This strategy could effectively see 90% of South Africa’s residents being tested, knowing their HIV-status, and being placed on ARVs by 2020. This success would translate into a greatly reduced transmission rate, and death rate.

The war is at a tipping point

If a counteroffensive strategy of this magnitude is not adopted for fear of public disapproval, then we risk the inevitable evolution of drug-resistant HIV-strains which could lead to future soaring infection/death rates – that could well put the rest of the world at risk.

The United States knows this and has consequently contributed over R65 billion to South Africa’s ongoing HIV and ARV campaigns. This life-saving funding, which could be cut at any time, should be seen as a golden opportunity for us to contain the spread of HIV and protect our precious future generations from it.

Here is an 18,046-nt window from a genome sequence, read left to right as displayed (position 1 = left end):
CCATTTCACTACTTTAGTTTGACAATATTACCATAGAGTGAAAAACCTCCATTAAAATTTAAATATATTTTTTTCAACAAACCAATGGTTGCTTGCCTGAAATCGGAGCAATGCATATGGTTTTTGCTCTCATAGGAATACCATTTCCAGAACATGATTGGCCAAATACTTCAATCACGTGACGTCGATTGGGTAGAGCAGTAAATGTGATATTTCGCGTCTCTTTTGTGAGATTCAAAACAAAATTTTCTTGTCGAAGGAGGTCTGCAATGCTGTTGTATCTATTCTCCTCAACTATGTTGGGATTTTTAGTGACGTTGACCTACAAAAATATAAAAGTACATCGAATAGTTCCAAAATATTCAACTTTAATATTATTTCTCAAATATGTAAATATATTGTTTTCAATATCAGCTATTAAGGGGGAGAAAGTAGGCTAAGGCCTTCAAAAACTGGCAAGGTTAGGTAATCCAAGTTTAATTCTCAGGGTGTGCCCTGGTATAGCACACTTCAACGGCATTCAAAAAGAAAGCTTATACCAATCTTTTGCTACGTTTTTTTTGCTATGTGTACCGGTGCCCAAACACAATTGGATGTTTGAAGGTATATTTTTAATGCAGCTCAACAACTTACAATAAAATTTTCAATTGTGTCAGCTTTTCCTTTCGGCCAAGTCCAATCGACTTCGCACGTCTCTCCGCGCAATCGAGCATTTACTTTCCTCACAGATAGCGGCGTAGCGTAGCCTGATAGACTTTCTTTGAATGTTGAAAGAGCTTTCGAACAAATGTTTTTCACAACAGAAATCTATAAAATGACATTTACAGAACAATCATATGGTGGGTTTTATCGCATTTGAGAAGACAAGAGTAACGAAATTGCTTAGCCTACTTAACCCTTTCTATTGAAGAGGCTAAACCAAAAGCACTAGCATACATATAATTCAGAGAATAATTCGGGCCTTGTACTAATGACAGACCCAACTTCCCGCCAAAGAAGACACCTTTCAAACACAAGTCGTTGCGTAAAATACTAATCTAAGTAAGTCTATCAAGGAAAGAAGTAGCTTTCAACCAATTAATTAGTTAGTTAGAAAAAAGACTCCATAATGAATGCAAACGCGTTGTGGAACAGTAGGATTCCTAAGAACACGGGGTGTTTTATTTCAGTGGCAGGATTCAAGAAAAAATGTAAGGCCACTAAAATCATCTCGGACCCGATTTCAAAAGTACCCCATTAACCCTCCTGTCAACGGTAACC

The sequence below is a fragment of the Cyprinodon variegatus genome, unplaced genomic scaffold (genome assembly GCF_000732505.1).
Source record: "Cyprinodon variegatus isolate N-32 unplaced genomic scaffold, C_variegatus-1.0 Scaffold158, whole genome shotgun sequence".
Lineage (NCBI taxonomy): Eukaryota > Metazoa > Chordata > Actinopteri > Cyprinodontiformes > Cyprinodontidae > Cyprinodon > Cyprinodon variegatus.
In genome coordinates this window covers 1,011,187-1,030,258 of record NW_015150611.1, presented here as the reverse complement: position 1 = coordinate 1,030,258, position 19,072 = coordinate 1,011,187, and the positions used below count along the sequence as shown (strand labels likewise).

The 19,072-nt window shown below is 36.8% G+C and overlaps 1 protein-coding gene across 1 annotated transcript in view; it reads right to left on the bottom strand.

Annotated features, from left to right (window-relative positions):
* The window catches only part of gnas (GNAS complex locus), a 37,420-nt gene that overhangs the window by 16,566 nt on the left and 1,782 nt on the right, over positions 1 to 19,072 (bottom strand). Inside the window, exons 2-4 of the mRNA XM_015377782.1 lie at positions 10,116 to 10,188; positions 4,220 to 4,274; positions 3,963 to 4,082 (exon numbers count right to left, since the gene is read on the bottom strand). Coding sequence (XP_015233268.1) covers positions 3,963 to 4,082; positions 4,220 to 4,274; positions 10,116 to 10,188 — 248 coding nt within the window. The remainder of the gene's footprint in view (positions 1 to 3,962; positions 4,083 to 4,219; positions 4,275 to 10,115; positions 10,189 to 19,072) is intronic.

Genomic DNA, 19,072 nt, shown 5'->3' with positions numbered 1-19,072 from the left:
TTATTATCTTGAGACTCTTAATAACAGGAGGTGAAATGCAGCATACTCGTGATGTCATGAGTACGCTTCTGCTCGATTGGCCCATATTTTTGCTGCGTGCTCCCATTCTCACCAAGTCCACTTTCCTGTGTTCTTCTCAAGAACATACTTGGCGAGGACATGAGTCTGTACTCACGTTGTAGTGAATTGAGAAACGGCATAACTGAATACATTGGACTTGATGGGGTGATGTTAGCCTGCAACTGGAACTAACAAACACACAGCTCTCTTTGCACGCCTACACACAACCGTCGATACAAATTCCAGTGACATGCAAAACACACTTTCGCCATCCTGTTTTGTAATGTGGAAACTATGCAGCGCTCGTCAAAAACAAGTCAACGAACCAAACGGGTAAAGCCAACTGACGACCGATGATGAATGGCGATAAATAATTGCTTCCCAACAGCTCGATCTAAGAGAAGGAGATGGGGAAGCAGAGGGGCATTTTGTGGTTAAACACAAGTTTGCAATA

In times of war, there’s no time for complacency…

- Robert J. Traydon is a part-time author and BSc graduate of Mechanical Engineering. His writing explores a range of contentious environmental, economic and political themes from a uniquely contrarian perspective.


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South African Statistics - 2016

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South African Tuberculosis Drug Resistance Survey 2012–14.

Published by NICD

The South African Tuberculosis Drug-Resistant Survey (DRS) 2012-14 sought to determine the prevalence of multidrug-resistant TB (MDR-TB) and other TB drug resistance in South Africa, enrolling participants from 442 randomly selected facilities in all nine provinces of the country.  It was the largest TB DRS conducted with over 200 000 persons screened, over 5 000 000 data elements double-captured and more than 300 000 primary survey laboratory tests completed, including 100 000 individual drug susceptibility tests (against first and second-line drugs). Compared with the previous survey, the culture positivity rate was lower and in line with current recommendations, suggesting that patients are presenting earlier than before and that they are being appropriately screened.

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Status Report on SA Youth: The Good, the Bad and the Ugly. 27/5/2016

From The Daily Maverick by Marelise van der Merwe